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Determining maize’s nutritional and industrial quality

In addition to being part of the basic diet for millions of people, maize plays a role in many other food products and has a diverse array of non-consumption uses, such as for cosmetics, pharmaceuticals, and biofuels. To identify what grain is suitable for what purpose requires a series of lab tests and analyses. A similar process is used to identify maize with certain nutritional benefits, such as high levels of pro-vitamin A.

As part of a collaborative research agreement between the Mexican Ministry of Agriculture and CIMMYT, a workshop titled “Nutritional and industrial quality of maize” was held at El Batán during 19-24 April. More than 20 experts in breeding, biochemistry, and food technology and physiology from nine Mexican public and private institutions attended the workshop.

During the workshop participants practiced methodologies used in CIMMYT’s lab to analyze the physical and chemical properties (such as protein, starch, carotenes, lysine, tryptophan, grain hardness, and color) that determine the industrial and nutritional quality of maize grain. The group also spent two day working in labs operated by the Mexican National Institute of Forestry, Agriculture and Livestock Research (INIFAP) in the State of Mexico. Under the guidance of INIFAP researcher Gricelda Vásquez, course participants set quality parameters for nixtamal—maize cooked with lime—and tortilla during interactive hands-on sessions.

The workshop introduced participants to new methodologies that will help them meet the demand for germplasm characterization, and it will help ensure the conservation and effective use of germplasm. Because learning is more effective through practice and applicability—which is how this course was structured—participants said that they would enjoy attending more workshops like this one. “All the methodologies we practiced this week will be helpful in strengthening our laboratory and will help ensure the characterization of native materials from collections of our germplasm bank,” said Ángel Jiménez Cordero from the University of Guadalajara.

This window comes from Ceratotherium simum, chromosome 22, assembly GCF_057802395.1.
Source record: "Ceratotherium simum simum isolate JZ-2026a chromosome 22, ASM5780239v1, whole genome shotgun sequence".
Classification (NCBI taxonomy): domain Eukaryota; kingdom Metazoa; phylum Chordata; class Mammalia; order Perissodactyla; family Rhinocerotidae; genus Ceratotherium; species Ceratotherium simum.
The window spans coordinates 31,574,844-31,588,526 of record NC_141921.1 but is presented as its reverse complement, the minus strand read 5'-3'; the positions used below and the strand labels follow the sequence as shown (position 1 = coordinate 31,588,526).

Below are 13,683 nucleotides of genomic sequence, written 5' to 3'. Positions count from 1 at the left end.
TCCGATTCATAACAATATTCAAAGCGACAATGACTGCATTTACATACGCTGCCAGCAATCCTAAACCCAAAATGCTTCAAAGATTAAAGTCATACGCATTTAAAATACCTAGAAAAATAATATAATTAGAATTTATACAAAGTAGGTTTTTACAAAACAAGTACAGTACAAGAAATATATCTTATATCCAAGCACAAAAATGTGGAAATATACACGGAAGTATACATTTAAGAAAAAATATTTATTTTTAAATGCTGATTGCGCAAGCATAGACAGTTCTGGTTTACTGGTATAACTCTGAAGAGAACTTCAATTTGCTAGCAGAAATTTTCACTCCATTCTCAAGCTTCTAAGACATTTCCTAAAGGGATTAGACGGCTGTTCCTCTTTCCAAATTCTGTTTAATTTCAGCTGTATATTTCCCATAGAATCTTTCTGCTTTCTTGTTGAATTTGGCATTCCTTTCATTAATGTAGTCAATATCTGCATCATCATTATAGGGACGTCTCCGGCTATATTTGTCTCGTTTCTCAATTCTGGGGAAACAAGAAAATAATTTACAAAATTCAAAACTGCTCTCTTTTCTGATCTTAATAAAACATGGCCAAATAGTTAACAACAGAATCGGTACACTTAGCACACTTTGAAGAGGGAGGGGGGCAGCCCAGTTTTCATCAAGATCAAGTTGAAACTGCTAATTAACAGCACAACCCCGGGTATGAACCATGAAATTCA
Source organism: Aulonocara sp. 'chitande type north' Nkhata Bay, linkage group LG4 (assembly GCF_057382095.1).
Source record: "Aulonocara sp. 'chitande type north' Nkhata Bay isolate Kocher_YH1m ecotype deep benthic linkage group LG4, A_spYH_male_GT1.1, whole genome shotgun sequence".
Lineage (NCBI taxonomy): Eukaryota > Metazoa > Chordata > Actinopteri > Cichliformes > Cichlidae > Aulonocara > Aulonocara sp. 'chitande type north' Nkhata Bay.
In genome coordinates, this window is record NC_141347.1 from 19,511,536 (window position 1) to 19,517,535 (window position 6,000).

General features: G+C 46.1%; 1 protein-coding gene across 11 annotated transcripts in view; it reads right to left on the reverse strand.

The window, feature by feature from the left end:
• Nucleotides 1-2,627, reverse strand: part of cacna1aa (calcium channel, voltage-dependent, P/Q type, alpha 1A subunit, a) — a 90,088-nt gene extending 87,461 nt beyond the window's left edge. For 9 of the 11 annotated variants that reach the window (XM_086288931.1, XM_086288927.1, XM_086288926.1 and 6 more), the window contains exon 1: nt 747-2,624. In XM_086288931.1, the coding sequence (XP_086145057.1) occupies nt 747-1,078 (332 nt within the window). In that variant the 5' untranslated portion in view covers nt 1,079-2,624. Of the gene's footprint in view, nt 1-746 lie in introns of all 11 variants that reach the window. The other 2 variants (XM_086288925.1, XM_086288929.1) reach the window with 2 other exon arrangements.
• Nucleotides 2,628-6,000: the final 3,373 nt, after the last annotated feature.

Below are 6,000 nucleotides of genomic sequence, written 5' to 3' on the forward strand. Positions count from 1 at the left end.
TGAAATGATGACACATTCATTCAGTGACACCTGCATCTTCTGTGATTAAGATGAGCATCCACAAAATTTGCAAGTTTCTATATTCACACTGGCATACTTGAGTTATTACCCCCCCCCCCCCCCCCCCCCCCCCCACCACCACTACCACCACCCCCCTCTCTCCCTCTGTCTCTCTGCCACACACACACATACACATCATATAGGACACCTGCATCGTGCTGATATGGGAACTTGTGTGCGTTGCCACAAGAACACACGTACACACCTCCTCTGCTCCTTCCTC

Seed company participants said they recognize the importance of characterizing materials to set parameters of nutritional and/or industrial quality, and including this information on seed packages. They added that the methodologies used throughout the course will be helpful for further seed characterization.

“It is so gratifying to help train the new generation of researchers in lab methodologies necessary to sustain and provide extra value to maize and its products,” said Natalia Palacios, CIMMYT maize nutrition expert and workshop organizer. “However, perhaps even more gratifying is the strengthening of existing networks and establishing new partnerships with Mexican institutions.”

CIMMYT lab workers also benefited from the workshop, as it gave them the opportunity to present theoretical and practical aspects of seed characterization, and widened many of their perspectives about their work in the laboratory. “Standing in front of a big group was new for us. It was a challenging but enriching experience,” said Aldo Rosales, research assistant. “For those of us working with maize quality, it was a week of a lot of learning and a reminder that we are always gaining new knowledge.”

Thanks to the staff of CIMMYT’s and INIFAP’s maize quality labs, along with those from the training office who helped make this workshop a success. The participating Mexican institutions were INIFAP, Colegio de Postgraduados, Autonomous University of the State of Mexico, National Autonomous University of Mexico, University of Guadalajara (UDG), Tecnológico de Monterrey, Semillas Ceres, ICAMEX (an advanced research institution in Mexico State), CINVESTAV (a postgraduate and research institution), and Centro Agronómico Tropical de Investigación y Enseñanza (an organization based in Managua, Nicaragua, that promotes sustainable agriculture and natural resource management)